Microsoft needs to make Windows Phone 7 a success

At its annual TechEd conference next week, will Microsoft keep building momentum for its re-launched mobile operating system, or fumble it with too little information and action?

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Microsoft's Windows Phone news, if there is any, won't be able to escape comparison to Apple's expected news around the iPhone OS 4.0 release and possibly a fourth-generation iPhone handset.

Apple's iPhone and now the iPad are huge successes, though they face growing competition from mobile devices running Google's Android OS. With Windows Phone 7, Microsoft is making a risky, high stakes bid to win a big piece of the mobile market.

Experienced Windows application developers have high praise for the radically redesigned user interface in Windows Phone 7, which was unveiled in February. But so far, they've been working with early versions of both the operating system and development tools. And without actual handsets, they have had to rely on the PC-based Windows Phone emulator to experiment with the look and feel of their mobile applications.

On their wish list for TechEd news are the following:

  • Real handsets that meet the Windows Phone 7 hardware specification, on which to test their applications.

  • Beta releases or "release candidate" versions of the operating system itself.

  • Beta releases of the various development tools.

  • Details about the online Windows Phone 7 Marketplace, and the process of submitting and approving applications.

  • More specific target dates for when companies such as HTC, LG and others will release handsets running Windows Phone 7.

  • Enterprise-specific features, functions and APIs.

  • Some sense of Microsoft's game plan, or at least an idea of future priorities for Windows Phone, such as enabling controlled multitasking and enhancing local data storage capabilities.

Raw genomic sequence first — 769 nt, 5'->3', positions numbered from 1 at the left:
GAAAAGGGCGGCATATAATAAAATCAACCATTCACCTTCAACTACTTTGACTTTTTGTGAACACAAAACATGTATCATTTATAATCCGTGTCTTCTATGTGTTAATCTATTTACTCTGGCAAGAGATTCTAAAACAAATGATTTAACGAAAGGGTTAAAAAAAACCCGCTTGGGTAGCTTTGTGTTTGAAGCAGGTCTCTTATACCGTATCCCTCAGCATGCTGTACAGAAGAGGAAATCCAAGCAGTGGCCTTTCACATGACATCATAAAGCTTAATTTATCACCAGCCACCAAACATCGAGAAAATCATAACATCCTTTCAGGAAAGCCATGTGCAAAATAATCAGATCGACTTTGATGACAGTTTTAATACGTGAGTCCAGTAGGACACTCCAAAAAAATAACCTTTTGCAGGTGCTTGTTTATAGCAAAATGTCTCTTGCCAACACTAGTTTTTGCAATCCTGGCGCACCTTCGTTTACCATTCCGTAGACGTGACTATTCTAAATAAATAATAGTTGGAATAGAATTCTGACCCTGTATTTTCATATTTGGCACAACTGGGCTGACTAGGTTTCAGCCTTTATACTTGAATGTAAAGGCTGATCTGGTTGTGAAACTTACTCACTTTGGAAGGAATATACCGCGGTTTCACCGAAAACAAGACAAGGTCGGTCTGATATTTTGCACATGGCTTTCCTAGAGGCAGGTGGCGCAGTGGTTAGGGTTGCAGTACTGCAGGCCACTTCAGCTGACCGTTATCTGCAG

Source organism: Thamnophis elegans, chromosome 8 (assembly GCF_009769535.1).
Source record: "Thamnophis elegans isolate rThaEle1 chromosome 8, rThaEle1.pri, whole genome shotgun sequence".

Windows Phone 7

The more of these expectations that Microsoft can meet, the more it can prove that it has a mobile strategy that's being executed effectively. A growing number of experienced Windows developers are committing to the Windows Phone platform, provided Microsoft delivers on its initial promises.

"The Apple iPhone completely changed what you expect a UI to look like and work like," says Andy Wigley, co-founder of APPA Mundi, a Windows development shop in Birmingham that specialises in mobile applications.

The then existing Windows Mobile OS and its development tools suddenly looked "antiquated," he says. "We've been walking into sales opportunities [with corporate customers] and they want an iPhone-style mobile application, and we couldn't do that in Windows Mobile."

Wigley and two other developers who have been working with the initial versions of the OS and development tools shared with us what they like and dislike so far.

1. The ease of developing sophisticated mobile apps

Unlike Windows Mobile, Windows Phone apps will be "managed code," applications that execute inside a runtime environment, either Microsoft Silverlight for most applications, and XNA Studio for advanced games. Both, along with the Visual Studio toolkit and Expression Blend, an application design tool, make for a powerful development environment.

"As I've been spending more time writing iPhone apps for clients and Windows Phone apps for my own education, the gap between how much easier it is to get something done on Windows Phone vs iPhone is widening," says Kevin Hoffman, chief systems architect with Oak Leaf Waste Management and a Windows and iPhone development blogger and author.

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